Losses mount as L.A. and Long Beach port strike persists
Losses mounted Friday for the strike-hobbled local ports, where picketing clerical workers have closed nearly all cargo terminals at the nation’s busiest shipping complex.
The strike by the 800-member clerks union, which began Tuesday, is creating losses estimated at $1 billion a day, including forfeited worker pay, missing revenue for truckers and other businesses and the value of cargo that has been diverted to other ports.
Seven more ships unwilling to endure the uncertainty of delays at the ports of Los Angeles and Long Beach streamed Friday toward competing harbors. That’s on top of the loss Thursday of two ships, which took their cargo to other destinations, according to the Marine Exchange of Southern California, which tracks vessels for the ports.
The nine ships represented more than a third of the container vessels that arrived on those days, but several that stayed were anchored offshore unable to unload, said Marine Exchange Executive Director Dick McKenna. The diverted ships headed to Oakland, Mexico and the Panama Canal, he said.
The clerical workers’ picket lines, which have shut 10 of 14 terminals, are being honored by the 10,000-member International Longshore and Warehouse Union Local 63, whose workers man the docks.
Clerical workers had been on the job without a contract for 2 1/2 years before negotiations broke down Monday. Talks between striking workers and a 14-employer management group resumed Thursday night, and union members huddled in a caucus Friday, preparing to continue negotiations.
Port officials, who act as landlords to the shipping lines, sounded a note of alarm Friday as ships slipped away.
“A quick resolution is critical to maintaining our status as the country’s premier gateway for trans-Pacific trade and we urge the parties to come to agreement soon,” said Port of Long Beach Executive Director J. Christopher Lytle.
Economist John Husing said each diverted ship represents a blow to the regional economy. A typical cargo ship carries five warehouses’ worth of goods.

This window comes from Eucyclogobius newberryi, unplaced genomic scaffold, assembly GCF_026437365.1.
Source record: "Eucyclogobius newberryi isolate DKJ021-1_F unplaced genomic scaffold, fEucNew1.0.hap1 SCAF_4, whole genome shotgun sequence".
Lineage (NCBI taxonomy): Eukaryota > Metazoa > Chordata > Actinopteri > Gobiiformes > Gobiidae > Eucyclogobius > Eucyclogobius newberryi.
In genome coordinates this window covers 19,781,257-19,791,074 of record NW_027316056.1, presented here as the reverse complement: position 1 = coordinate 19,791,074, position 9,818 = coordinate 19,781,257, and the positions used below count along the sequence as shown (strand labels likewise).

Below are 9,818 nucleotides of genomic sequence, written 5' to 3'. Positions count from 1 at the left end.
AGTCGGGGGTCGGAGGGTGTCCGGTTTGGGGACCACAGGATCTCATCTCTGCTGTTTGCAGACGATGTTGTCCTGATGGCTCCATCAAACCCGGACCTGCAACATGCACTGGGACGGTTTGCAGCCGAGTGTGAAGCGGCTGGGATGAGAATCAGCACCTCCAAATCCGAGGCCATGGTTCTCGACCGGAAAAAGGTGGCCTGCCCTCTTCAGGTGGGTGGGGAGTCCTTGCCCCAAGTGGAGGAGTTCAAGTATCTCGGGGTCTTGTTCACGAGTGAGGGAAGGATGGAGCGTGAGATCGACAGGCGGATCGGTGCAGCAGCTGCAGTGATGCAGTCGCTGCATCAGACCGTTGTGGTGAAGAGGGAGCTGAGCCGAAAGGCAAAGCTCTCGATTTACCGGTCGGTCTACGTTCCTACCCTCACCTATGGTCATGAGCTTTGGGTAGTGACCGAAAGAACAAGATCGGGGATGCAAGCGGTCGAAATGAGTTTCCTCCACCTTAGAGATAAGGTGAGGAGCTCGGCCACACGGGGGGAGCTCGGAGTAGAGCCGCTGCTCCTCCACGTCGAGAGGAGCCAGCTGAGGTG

“Any time an action reduces the reliability of the ports to be able to move goods into and out of the U.S., they reduce the competitiveness of the region and help make the argument that Southern California’s competitors make to move trade and jobs to them,” said Husing, founder of the Redlands consulting firm Economics & Politics Inc.
The ports of Los Angeles and Long Beach are directly responsible for about 595,000 jobs in Southern California and indirectly support an additional 648,500 jobs, Husing said.
Los Angeles and Long Beach rank first and second in the nation in the amount of container cargo they handle. For the first nine months of the year, the two ports handled almost 56% of the dollar value of cargo imported to the U.S. from Asia, Australia and New Zealand, said Jock O’Connell, an international trade economist and an adviser to Beacon Economics. About $1 billion a day in freight moves through the ports at this time of year, he said.
The diversion of some cargo to the Panama Canal Zone area was of particular significance to Wally Baker, president of the Jobs 1st Alliance, a group established to build a bridge between local labor and business to address the threat to the Southern California ports that the canal presents.
In 2014, a new set of locks that can accommodate much larger ships is expected to open in the Canal Zone, beefing up its ability to compete with Los Angeles and Long Beach for cargo destined for the eastern half of the U.S.
“The first sign of trouble, and cargo starts diverting,” Baker said. “Both sides need to sit down and get this thing fixed before it gets out of control, for the good of all of the people whose jobs depend on these two ports.”
The union, officially known as International Longshore and Warehouse Union Local 63 Office Clerical Unit, said the dispute boils down to fear that its membership would shrink through attrition as employers send work to lower-paid employees elsewhere.
The employers — some of the nation’s biggest shipping lines — say they reserve the right to fill only those jobs that they decide need to be filled.
The union has some of the highest-paid clerical workers in the U.S. The employers say they have offered a wage package worth an average of $195,000 annually, up from $165,000.
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